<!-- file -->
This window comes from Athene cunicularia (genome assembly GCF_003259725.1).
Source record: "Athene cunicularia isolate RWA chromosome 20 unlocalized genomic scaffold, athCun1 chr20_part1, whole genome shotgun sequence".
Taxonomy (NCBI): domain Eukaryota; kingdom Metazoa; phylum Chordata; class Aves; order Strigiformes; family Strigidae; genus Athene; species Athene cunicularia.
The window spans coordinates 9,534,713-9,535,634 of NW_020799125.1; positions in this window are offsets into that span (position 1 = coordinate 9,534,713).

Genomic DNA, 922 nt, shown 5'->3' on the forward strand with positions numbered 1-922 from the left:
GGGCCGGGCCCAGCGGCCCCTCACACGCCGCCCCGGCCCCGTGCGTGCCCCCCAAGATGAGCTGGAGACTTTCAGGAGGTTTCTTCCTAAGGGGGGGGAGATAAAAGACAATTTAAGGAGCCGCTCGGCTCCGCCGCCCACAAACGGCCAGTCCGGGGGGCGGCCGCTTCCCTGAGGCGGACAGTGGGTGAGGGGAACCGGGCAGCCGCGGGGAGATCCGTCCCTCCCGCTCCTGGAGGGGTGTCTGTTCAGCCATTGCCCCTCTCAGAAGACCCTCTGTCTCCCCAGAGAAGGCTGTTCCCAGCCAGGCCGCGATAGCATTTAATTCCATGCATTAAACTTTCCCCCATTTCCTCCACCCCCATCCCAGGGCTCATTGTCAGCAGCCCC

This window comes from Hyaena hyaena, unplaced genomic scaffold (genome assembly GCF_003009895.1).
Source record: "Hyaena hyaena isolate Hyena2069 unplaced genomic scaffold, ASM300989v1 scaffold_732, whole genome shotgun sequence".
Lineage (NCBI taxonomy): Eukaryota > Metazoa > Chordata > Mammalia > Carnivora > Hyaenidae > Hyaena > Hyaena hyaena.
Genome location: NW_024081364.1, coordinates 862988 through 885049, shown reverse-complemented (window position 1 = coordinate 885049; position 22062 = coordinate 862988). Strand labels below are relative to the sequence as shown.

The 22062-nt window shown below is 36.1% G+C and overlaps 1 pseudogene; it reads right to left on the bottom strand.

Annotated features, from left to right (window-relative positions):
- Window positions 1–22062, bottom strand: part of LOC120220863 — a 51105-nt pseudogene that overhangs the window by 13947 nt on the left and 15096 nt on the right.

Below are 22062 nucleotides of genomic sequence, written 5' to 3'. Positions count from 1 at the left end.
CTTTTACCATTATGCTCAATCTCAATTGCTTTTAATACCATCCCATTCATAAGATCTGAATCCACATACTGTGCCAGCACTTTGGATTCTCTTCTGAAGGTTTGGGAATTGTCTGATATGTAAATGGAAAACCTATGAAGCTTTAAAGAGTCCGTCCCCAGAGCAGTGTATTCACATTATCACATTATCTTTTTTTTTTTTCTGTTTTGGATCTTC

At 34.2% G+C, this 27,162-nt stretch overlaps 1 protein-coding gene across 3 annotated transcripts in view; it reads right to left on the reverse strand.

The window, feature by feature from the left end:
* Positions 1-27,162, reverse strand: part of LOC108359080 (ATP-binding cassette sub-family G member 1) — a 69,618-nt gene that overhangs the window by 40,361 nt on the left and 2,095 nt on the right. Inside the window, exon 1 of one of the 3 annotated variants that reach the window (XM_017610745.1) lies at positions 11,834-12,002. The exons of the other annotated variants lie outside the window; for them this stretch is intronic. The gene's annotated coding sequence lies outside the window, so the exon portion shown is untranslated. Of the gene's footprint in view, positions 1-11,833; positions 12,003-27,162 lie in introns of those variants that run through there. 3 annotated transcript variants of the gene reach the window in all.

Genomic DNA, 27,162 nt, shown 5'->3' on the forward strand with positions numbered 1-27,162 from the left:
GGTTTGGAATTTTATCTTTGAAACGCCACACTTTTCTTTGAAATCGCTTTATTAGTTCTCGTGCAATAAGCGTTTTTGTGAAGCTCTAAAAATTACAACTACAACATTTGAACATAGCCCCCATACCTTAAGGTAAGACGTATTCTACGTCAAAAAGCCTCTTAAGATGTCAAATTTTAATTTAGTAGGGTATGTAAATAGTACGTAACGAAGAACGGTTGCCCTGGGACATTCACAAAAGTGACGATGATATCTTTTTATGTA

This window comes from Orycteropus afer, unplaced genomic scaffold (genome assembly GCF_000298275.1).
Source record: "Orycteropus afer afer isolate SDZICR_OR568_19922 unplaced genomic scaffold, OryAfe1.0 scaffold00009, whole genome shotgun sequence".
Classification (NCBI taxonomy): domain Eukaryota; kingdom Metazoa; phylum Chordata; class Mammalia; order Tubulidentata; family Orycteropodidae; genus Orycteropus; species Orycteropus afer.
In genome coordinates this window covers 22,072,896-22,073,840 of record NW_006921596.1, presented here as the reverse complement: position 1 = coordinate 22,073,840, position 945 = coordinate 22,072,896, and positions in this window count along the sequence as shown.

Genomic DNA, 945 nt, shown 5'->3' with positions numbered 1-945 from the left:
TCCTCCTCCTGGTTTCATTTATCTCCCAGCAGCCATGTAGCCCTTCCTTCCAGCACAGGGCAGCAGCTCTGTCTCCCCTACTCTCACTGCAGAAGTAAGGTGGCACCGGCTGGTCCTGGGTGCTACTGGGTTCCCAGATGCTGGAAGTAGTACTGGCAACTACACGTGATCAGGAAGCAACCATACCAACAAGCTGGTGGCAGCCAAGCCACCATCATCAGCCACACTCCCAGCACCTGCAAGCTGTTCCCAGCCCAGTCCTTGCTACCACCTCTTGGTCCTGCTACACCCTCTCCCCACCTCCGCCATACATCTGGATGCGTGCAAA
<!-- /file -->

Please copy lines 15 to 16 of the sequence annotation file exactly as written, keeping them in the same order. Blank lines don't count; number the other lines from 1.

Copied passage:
CTTTTACCATTATGCTCAATCTCAATTGCTTTTAATACCATCCCATTCATAAGATCTGAATCCACATACTGTGCCAGCACTTTGGATTCTCTTCTGAAGGTTTGGGAATTGTCTGATATGTAAATGGAAAACCTATGAAGCTTTAAAGAGTCCGTCCCCAGAGCAGTGTATTCACATTATCACATTATCTTTTTTTTTTTTCTGTTTTGGATCTTC

At 34.2% G+C, this 27,162-nt stretch overlaps 1 protein-coding gene across 3 annotated transcripts in view; it reads right to left on the reverse strand.